The 6 Most Counterproductive Things You Learn in College
College can define your future. You may learn useful skills to become a respected expert, or you may learn how to do the bare minimum you've been explicitly ordered to while being stunned at how much money you're spending. The choice is up to you how to use your time there.
For that price, you should be sleeping on yeti-skin pillows stuffed with baby panda fur.
I've provided exam advice before. But waiting until exam time is what causes so many students to have problems in the first place. The most important lesson of third-level education is the same as that of being a new sewage worker: all this shit is now up to you, and it would be best not to drown. But while each class can impart important information, their organization in college can teach terrible lessons.
My studies in university revealed that undergraduate life has only two seasons: Endless Relaxation and the Oshitberry Harvest.
"Oh shit, they were lying about the endlessness!"
College culture coasts on the idea that everything is absolutely fine until it isn't. Exams exist as black holes, theoretical objects that seem to be insane distances away, but the closer you get to them the more terrible stresses you'll encounter, and absolutely everything will lead to those types of stresses.
What happens when even Apollo fails under the pressure.
This single ultimate stress point leads to self-destructive behavior and nonsense, like cramming. You can't wedge an entire course into your head overnight. There's a reason you don't see neurosurgeons hunkered down outside the operating theater flipping through their textbooks. And their entire job is opening up someone's skull and just stuffing things in there. If anyone knew how to cram, it would be them. But when they get something wrong it means someone else is stupider.
"Oh man, I knew this bit before coming in here."
Worse, this all-consuming examgularity creates a bullshit binary expectation for life: either everything is fine, or there's a problem and all possible efforts must be bent only to its solution. Real life doesn't work like that. Real life is made of ongoing problems, and if one unresolved issue stops you from relaxing, you might as well get started on your heart attack now.
Adopting a Stressona
I learned that any new scientific effect in an academic environment will create a monster, because I watch a lot of stupid movies. Binary stress' monster is the stressona. Yes, that is a bullshit portmanteau of "stress" and "persona." And, yes, that's the best it deserves, because it's a bullshit practice. Because exam stress affects everyone in the area at the same time, you end up with an immense echo chamber constantly confirming the idea that this is truly the end times.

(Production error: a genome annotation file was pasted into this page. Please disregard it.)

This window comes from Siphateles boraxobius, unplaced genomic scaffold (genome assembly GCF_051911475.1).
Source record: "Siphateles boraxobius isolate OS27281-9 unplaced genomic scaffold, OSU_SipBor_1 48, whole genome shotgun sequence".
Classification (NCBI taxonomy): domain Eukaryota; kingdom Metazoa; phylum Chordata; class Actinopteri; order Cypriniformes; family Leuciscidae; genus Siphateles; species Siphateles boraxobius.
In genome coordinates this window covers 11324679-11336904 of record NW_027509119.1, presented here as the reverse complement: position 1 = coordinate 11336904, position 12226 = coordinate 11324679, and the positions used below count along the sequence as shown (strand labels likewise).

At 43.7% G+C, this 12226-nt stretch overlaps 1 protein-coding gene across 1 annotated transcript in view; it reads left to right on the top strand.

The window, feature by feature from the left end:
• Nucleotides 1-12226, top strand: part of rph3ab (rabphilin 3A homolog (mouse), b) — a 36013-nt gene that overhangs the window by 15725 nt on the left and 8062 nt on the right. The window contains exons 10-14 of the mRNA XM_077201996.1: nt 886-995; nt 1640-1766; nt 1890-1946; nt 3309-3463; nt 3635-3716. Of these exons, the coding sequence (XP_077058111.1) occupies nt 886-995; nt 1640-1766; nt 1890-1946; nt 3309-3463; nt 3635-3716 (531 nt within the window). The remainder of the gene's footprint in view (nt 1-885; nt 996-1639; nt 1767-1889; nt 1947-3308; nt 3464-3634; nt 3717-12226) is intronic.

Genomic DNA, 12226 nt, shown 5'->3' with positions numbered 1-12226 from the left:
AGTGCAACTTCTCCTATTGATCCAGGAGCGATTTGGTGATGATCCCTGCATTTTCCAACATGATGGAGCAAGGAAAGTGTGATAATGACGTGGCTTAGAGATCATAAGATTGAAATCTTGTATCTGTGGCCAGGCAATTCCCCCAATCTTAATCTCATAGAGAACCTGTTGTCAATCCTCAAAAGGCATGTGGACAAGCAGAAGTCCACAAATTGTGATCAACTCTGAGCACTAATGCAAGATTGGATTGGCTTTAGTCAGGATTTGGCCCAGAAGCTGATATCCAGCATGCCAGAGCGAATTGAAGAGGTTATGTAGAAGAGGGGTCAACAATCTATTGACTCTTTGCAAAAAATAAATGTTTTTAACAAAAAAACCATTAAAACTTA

"Absolutely nothing on Earth is more important than our interpretation of this chapter's subtext."
Convince people that they're in an exceptional situation and many will cast aside every social convention that makes it possible for society to exist without detergents having to advertise how good they are at removing blood.
"Our new Hemocleanse washes idiot-juice right out of your jacket elbows!"
Many first-year college-goers are just now working out how to deal with life as legally distinct adults. The first thing exam season teaches them is "problems suspend all normal behavior." The resulting panicked-herd instinct encourages more self-destructive behavior than aliens on a starship. They ramp the binary stress up to an entire mode of being. Students talk about late-night cramming, sleep deprivation, and time-saving-via-malnutrition, not as ways to destroy a healthy human body but as new strategies they're inventing and trying out.
Several friends of mine work in academia, and they've heard more excuses than an alchemist's patron. Resulting in just as much wasted money and bullshit.
"The nitric acid dissolved my homework. Also, you need to buy more nitric acid."
Some students put so much work into avoiding work that their excuses could probably qualify for independent American citizenship and at least two tax breaks. The rise of the machines won't be caused by a rogue military, but by a computer science student trying to program a computer to do his assignments for him.
"SURRENDER YOUR HU-MAN SOLUTIONS TO PROBLEMS 34 THROUGH 56."
All this work is dedicated to getting an extra week, day, even an extra hour to work on the assignment. I knew one guy who would count on the time difference of a secretary getting back from lunch to finish filing applications. And he was staff. All of this extra work to avoid simply finishing what they can in the time they have. Which is a way, way more valuable skill in life than that week's assignment. And certain patterns of breathing.
Getting shit done: so useful that banana-fiber smoothies should be an intellectual supplement.
Instead people learn to keep punting problems forward until the last possible moment. Creating a rolling avalanche of catastrophe to chase them through life. And if they trip just once -- they get sick, there's a family emergency, or their buddy Six-Pack-and-Netflix calls too often -- it all comes crashing down on them. Anyone who's worked in an office knows this pattern causes at least a quarter of all e-mail. "I'm asking you this because now I have an excuse not to proceed until you respond, which is why I didn't phone, because then you'd give me an answer immediately."
Focusing on the Solution Instead of the Problem
Solving problems is good. It's not what problems are for, it's what we as a species are for. That's the whole point of our higher intelligence: deciding that something sucks and that it will now stop sucking, instead of scuttling along as a little leech for an entirely suck-based existence in the vague hope that your great-grandchildren might suck less.